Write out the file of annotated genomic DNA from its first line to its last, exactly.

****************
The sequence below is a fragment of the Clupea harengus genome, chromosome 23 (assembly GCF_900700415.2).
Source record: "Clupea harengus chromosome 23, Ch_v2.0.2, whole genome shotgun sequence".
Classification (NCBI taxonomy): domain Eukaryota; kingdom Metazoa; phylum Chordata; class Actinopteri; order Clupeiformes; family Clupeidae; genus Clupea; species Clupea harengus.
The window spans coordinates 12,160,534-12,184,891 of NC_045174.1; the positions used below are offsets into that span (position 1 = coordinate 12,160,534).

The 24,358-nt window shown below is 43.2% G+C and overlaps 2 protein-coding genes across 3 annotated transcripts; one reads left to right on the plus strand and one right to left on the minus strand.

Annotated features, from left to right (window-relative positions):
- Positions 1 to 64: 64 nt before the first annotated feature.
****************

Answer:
The sequence below is a fragment of the Clupea harengus genome, chromosome 23 (assembly GCF_900700415.2).
Source record: "Clupea harengus chromosome 23, Ch_v2.0.2, whole genome shotgun sequence".
Classification (NCBI taxonomy): domain Eukaryota; kingdom Metazoa; phylum Chordata; class Actinopteri; order Clupeiformes; family Clupeidae; genus Clupea; species Clupea harengus.
The window spans coordinates 12,160,534-12,184,891 of NC_045174.1; the positions used below are offsets into that span (position 1 = coordinate 12,160,534).

The 24,358-nt window shown below is 43.2% G+C and overlaps 2 protein-coding genes across 3 annotated transcripts; one reads left to right on the plus strand and one right to left on the minus strand.

Annotated features, from left to right (window-relative positions):
- Positions 1 to 64: 64 nt before the first annotated feature.